- The Washington Times - Monday, September 28, 2020

Less than 24 hours after his team’s 34-20 loss to the Cleveland Browns, Washington coach Ron Rivera rattled off a list of players who played “their heart out on the field.” He praised how position groups, like the offensive linemen and the wide receivers, battled and fought. The coach’s tone was serious.

That’s why when it came to Dwayne Haskins’ uneven play — the second-year quarterback had two touchdown passes, but he also turned the ball over four times — the team deserved better, the coach said.

“We have to make sure everybody is playing well enough for us to win at that point,” Rivera said.

In Sunday’s postgame press conference, Rivera defended his 23-year-old quarterback. But after reviewing game film, Rivera was more critical Monday. Haskins turned in arguably his worst outing as a pro. Rivera blamed Haskins’ three interceptions on the quarterback staring down his receivers -— directly contradicting Haskins, who said a day earlier the giveaways were the result of him trying to do “too much.”

On Sunday, Rivera was adamant he was going to let Haskins play through his mistakes. The coach said he didn’t consider yanking him and revealed that he assured the quarterback that he’d start in the weeks to come.



A day later, he acknowledged that there is a “cutoff point” if Haskins doesn’t improve. Rivera declined to elaborate on what it would take for him to make the switch, but the comment adds pressure for the former No. 15 pick overall to show he can be a franchise quarterback.

Asked about the possibility of benching Haskins, Rivera said, “You have to say at some point there is … and I’ll cross that bridge when I get there.”

Usually when Rivera criticizes Haskins, he’ll couch his criticism with some sort of praise. Last week, for example, when the coach said that Haskins’ mechanics “are not even close” to what his staff is looking for, he added that Haskins has the tools to put it all together. On Monday, Rivera still mixed in praise, though notably less than a week before.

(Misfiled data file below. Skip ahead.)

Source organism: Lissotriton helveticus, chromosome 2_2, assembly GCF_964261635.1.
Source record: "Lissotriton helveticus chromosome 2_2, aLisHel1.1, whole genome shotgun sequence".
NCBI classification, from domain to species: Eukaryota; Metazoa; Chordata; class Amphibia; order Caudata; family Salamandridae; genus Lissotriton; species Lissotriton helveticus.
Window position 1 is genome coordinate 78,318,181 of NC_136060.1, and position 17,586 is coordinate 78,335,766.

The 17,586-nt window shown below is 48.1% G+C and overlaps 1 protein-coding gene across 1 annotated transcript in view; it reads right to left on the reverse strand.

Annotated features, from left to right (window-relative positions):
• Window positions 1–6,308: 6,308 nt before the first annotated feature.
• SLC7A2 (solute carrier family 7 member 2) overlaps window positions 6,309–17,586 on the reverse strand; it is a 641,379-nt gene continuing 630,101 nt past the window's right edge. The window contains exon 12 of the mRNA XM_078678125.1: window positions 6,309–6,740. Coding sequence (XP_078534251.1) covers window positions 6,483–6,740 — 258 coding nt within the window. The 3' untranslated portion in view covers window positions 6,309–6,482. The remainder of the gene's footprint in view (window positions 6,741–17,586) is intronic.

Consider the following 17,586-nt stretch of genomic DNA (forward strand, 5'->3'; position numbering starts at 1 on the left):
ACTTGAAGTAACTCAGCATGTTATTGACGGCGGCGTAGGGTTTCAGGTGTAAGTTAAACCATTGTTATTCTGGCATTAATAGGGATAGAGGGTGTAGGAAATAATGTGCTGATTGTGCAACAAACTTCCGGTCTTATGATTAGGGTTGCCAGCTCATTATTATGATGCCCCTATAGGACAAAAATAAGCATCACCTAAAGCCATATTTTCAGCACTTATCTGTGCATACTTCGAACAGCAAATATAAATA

Haskins’ interceptions were costly. The turnovers gave the Browns great field position and Cleveland scored 24 points — three touchdowns and a field goal — off them. The giveaways also came at inopportune times, like when Haskins gave it away in the fourth with his team only down by four points.

When Rivera looked at the film, he noticed that Haskins went through progressions too quickly. Instead of taking his time to allow the intended target to break free, Rivera said Haskins got to the read too soon and then made the throw. “He’s got to slow his mechanics down,” he said.

After Sunday’s loss, Haskins said he “didn’t feel like I was staring anybody down,” but Rivera saw it differently after watching film. Haskins went through his progressions as intended, the coach said, The problem was that Haskins needed to be more patient to allow routes to develop.

Rivera noted that those types of problems occur for young quarterbacks.

Haskins made just his 10th NFL start on Sunday and had just a year of starting experience in college. When Rivera looks at Haskins’ mistakes, he said most of them can be traced back to inexperience.

Rivera said that inexperience can be seen even on a touchdown throw. While Haskins completed one of his two TD tosses to wide receiver Dontrelle Inman, Rivera said Haskins started his reads from the opposite side of the field. Haskins ended up throwing to the right spot, but Rivera said he could have made a quicker throw if he started his progressions from the correct side.

But Rivera also acknowledged the obvious: Haskins’ inexperience is only an excuse that will last for so long.

“We can’t see a regression,” Rivera said. “The one thing he has to understand is there’s a certain point where you’re no longer a rookie. Again, to me he’s still learning and growing. But there’s a point where, hey you know what, you should be more positive with your throwing plays.”

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